April 7, 2014

Seasoning the birds: Roadrunners gain experience, taste success on tennis court

When Dalton State College first began the process of reviving its athletics program, officials didn’t have to look far to find the right people to lead its tennis program.

Both Michel Bates, the school’s director of tennis, and Zack Rogers, head coach of the men’s team, have deep tennis backgrounds and both have had success in the “Dalton” way.

“We are both from the Bill Chappell era of Dalton High athletics, and we expect to have success and work hard for that success,” Rogers said, referring to the former Catamounts football coach and athletic director. “One thing that helps is that we both have been involved with programs that have been successful. We had the eye for the kind of player we needed.”

They have a good eye.

Nearing the end of their first season, the Roadrunners have experienced plenty of success. The men are 12-4 after beating Martin Methodist (Pulaski, Tenn.) on Saturday at Lakeshore Park. The women lost to Georgia Gwinnett College, ranked first in the National Association of Intercollegiate Athletics poll, but they bounced back later in the day to beat Martin Methodist later in the day and improve to 9-5.

Neither team is eligible to play in the NAIA postseason, but the school will be a member of the Southern States Athletic Conference — which includes Martin Methodist — and the expectations are already high for next year.

“We are very excited about being in the Southern States Athletic Conference, but we aren’t going just to compete,” Bates said. “Our goals are to win conference and national titles. It is not a matter of if, it is a matter of when.”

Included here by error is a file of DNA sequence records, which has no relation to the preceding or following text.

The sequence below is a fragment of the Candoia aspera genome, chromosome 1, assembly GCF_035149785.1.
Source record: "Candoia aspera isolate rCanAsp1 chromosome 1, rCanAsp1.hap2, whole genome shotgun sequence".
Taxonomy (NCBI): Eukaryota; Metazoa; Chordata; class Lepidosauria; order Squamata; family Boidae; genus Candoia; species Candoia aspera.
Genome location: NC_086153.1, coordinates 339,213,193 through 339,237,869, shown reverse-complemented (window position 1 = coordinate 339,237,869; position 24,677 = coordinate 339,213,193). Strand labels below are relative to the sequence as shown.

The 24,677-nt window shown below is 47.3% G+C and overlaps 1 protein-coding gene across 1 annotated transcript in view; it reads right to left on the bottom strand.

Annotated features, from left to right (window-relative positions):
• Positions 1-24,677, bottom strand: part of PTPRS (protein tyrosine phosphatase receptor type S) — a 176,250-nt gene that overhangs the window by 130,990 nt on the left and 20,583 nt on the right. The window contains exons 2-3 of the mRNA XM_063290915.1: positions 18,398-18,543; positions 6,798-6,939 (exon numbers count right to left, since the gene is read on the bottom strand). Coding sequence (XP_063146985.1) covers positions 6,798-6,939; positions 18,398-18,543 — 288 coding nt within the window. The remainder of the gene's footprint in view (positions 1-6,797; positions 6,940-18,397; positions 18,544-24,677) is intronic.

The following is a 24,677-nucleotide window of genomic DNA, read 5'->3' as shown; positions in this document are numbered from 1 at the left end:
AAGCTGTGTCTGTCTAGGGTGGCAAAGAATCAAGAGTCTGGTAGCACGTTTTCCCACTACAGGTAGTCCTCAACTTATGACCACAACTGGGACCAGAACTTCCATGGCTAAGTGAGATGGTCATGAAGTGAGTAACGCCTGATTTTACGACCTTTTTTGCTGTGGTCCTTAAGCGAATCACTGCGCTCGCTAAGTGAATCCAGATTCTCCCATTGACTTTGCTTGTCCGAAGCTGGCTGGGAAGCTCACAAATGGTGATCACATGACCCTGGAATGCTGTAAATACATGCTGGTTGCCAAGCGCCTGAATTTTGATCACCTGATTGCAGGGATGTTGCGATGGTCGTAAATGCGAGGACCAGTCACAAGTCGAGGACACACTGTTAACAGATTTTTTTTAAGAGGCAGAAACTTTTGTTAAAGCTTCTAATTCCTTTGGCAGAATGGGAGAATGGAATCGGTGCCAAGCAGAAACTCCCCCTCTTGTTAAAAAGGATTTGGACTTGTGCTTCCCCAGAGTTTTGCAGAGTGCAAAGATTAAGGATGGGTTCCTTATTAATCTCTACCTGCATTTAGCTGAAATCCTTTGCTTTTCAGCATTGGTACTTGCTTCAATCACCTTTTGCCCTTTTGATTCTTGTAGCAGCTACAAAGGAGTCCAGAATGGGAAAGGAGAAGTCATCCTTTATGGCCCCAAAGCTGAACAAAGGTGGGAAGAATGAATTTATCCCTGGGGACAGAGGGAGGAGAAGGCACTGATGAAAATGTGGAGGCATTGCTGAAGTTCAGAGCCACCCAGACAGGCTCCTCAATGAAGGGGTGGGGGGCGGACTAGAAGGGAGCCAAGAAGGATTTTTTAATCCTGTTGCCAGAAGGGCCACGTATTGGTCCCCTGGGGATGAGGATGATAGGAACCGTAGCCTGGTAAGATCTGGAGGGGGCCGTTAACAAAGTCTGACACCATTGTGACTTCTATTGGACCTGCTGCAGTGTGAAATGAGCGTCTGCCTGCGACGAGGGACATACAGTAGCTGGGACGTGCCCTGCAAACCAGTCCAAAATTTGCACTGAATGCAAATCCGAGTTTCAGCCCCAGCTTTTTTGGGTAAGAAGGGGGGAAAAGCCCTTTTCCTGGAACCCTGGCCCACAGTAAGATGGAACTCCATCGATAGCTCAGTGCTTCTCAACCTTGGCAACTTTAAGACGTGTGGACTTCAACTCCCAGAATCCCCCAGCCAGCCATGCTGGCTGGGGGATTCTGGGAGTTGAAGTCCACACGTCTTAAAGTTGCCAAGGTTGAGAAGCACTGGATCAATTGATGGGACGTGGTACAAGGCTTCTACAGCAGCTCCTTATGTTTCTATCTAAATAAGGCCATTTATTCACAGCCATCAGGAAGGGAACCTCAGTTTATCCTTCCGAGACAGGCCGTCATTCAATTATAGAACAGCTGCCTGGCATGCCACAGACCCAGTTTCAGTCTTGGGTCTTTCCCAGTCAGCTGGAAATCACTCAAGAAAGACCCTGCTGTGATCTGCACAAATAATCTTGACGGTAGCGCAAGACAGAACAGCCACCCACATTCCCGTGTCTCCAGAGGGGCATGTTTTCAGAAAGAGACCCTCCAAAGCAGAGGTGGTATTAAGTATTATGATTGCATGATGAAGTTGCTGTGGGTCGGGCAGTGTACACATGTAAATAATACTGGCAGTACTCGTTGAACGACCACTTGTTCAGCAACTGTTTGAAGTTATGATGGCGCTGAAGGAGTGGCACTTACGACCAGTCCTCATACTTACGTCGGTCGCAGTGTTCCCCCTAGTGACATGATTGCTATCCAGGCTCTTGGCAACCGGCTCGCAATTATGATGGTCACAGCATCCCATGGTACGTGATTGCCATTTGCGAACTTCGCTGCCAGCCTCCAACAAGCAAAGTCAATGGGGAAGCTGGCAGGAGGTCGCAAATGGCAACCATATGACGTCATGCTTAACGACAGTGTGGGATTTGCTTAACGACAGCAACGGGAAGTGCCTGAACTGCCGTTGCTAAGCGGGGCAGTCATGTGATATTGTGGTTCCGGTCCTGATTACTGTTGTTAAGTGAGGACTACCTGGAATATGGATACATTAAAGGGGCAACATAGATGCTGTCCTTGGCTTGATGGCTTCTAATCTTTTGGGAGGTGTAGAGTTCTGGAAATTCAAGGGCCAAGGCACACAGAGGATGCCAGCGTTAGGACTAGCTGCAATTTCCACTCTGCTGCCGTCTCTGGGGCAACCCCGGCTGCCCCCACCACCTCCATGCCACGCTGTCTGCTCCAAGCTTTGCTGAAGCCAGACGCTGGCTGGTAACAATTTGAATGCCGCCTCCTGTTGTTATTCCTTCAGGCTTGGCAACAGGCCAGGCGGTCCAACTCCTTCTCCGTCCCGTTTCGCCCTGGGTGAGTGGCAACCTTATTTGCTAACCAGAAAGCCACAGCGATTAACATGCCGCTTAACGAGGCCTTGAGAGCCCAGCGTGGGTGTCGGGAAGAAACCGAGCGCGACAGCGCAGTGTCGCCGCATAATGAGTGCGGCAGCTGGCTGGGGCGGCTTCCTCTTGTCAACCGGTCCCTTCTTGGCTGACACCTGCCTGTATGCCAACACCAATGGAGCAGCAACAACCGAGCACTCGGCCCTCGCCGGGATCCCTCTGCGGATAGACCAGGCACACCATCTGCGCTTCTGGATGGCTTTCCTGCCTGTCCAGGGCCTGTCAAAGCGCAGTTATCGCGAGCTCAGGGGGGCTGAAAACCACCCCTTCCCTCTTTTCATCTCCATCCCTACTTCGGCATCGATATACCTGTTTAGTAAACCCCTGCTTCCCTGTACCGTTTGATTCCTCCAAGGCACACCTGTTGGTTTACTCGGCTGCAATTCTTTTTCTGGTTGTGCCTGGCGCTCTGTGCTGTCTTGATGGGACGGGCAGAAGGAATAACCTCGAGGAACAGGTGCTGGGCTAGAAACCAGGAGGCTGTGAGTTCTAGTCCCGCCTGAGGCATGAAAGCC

Both Bates and Rogers have experience that belies the term “first-year” program. Bates was an All-Southeastern Conference honoree at Auburn and played professionally in the United States Tennis Association. Rogers played at Young Harris College, and before coming to Dalton State he was part of the powerful Tyler (Texas) Junior College program, which has combined to win 26 men’s and women’s national championships.

Both knew what to expect and the challenges that laid ahead.

“We were going to go for the best players we could find and see where it all panned out from there,” Bates said. “Zack and I flew down to Bradenton, Fla. in February of last year and we were trying to come up with a list of questions that could be asked by the recruits and the parents.

“Some of the things I thought were going to be a little more difficult have been a lot easier than I thought. One of the things was how do you sell Dalton, Ga., to a kid?”

It hasn’t been that hard, and the draw has been local, regional and international. In addition to players from Ringgold and Chatsworth, the roster for both teams also has players from the Bahamas, Brazil, Colombia, Germany, New Zealand and Russia. Bates said technology and Southern charm have both played big roles in drawing quality players to the start-up program.